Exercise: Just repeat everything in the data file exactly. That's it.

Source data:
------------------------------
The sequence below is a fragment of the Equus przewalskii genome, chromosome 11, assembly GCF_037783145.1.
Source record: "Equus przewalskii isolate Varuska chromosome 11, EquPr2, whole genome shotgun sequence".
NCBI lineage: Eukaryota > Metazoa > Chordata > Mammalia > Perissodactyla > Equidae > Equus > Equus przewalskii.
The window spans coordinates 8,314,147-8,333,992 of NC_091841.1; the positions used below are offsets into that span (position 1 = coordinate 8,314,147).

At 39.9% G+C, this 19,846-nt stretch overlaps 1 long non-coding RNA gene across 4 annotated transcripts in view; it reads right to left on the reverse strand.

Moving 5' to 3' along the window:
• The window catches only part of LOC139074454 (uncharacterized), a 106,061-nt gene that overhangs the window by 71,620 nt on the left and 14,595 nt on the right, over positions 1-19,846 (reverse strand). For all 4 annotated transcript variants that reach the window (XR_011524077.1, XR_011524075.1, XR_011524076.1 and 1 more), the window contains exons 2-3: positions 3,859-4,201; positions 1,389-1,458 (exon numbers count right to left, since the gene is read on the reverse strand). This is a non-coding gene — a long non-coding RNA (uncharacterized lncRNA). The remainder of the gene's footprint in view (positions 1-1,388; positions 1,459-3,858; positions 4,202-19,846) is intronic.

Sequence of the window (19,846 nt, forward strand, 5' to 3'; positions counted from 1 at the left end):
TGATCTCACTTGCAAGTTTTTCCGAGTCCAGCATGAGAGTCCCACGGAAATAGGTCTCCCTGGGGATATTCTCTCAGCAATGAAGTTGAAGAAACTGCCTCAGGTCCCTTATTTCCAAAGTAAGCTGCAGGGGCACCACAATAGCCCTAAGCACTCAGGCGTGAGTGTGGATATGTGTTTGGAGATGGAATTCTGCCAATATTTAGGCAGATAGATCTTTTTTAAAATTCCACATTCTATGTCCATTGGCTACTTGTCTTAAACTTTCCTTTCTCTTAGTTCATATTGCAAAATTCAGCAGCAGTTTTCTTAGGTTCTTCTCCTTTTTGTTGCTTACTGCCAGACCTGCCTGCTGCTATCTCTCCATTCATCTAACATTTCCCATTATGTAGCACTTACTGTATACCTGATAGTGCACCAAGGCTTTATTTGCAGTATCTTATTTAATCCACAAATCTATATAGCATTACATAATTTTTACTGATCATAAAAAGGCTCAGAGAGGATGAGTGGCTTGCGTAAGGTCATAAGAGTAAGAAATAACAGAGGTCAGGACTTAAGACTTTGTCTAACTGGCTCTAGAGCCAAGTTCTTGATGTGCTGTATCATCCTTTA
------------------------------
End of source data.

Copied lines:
The sequence below is a fragment of the Equus przewalskii genome, chromosome 11, assembly GCF_037783145.1.
Source record: "Equus przewalskii isolate Varuska chromosome 11, EquPr2, whole genome shotgun sequence".
NCBI lineage: Eukaryota > Metazoa > Chordata > Mammalia > Perissodactyla > Equidae > Equus > Equus przewalskii.
The window spans coordinates 8,314,147-8,333,992 of NC_091841.1; the positions used below are offsets into that span (position 1 = coordinate 8,314,147).

At 39.9% G+C, this 19,846-nt stretch overlaps 1 long non-coding RNA gene across 4 annotated transcripts in view; it reads right to left on the reverse strand.

Moving 5' to 3' along the window:
• The window catches only part of LOC139074454 (uncharacterized), a 106,061-nt gene that overhangs the window by 71,620 nt on the left and 14,595 nt on the right, over positions 1-19,846 (reverse strand). For all 4 annotated transcript variants that reach the window (XR_011524077.1, XR_011524075.1, XR_011524076.1 and 1 more), the window contains exons 2-3: positions 3,859-4,201; positions 1,389-1,458 (exon numbers count right to left, since the gene is read on the reverse strand). This is a non-coding gene — a long non-coding RNA (uncharacterized lncRNA). The remainder of the gene's footprint in view (positions 1-1,388; positions 1,459-3,858; positions 4,202-19,846) is intronic.

Sequence of the window (19,846 nt, forward strand, 5' to 3'; positions counted from 1 at the left end):
TGATCTCACTTGCAAGTTTTTCCGAGTCCAGCATGAGAGTCCCACGGAAATAGGTCTCCCTGGGGATATTCTCTCAGCAATGAAGTTGAAGAAACTGCCTCAGGTCCCTTATTTCCAAAGTAAGCTGCAGGGGCACCACAATAGCCCTAAGCACTCAGGCGTGAGTGTGGATATGTGTTTGGAGATGGAATTCTGCCAATATTTAGGCAGATAGATCTTTTTTAAAATTCCACATTCTATGTCCATTGGCTACTTGTCTTAAACTTTCCTTTCTCTTAGTTCATATTGCAAAATTCAGCAGCAGTTTTCTTAGGTTCTTCTCCTTTTTGTTGCTTACTGCCAGACCTGCCTGCTGCTATCTCTCCATTCATCTAACATTTCCCATTATGTAGCACTTACTGTATACCTGATAGTGCACCAAGGCTTTATTTGCAGTATCTTATTTAATCCACAAATCTATATAGCATTACATAATTTTTACTGATCATAAAAAGGCTCAGAGAGGATGAGTGGCTTGCGTAAGGTCATAAGAGTAAGAAATAACAGAGGTCAGGACTTAAGACTTTGTCTAACTGGCTCTAGAGCCAAGTTCTTGATGTGCTGTATCATCCTTTA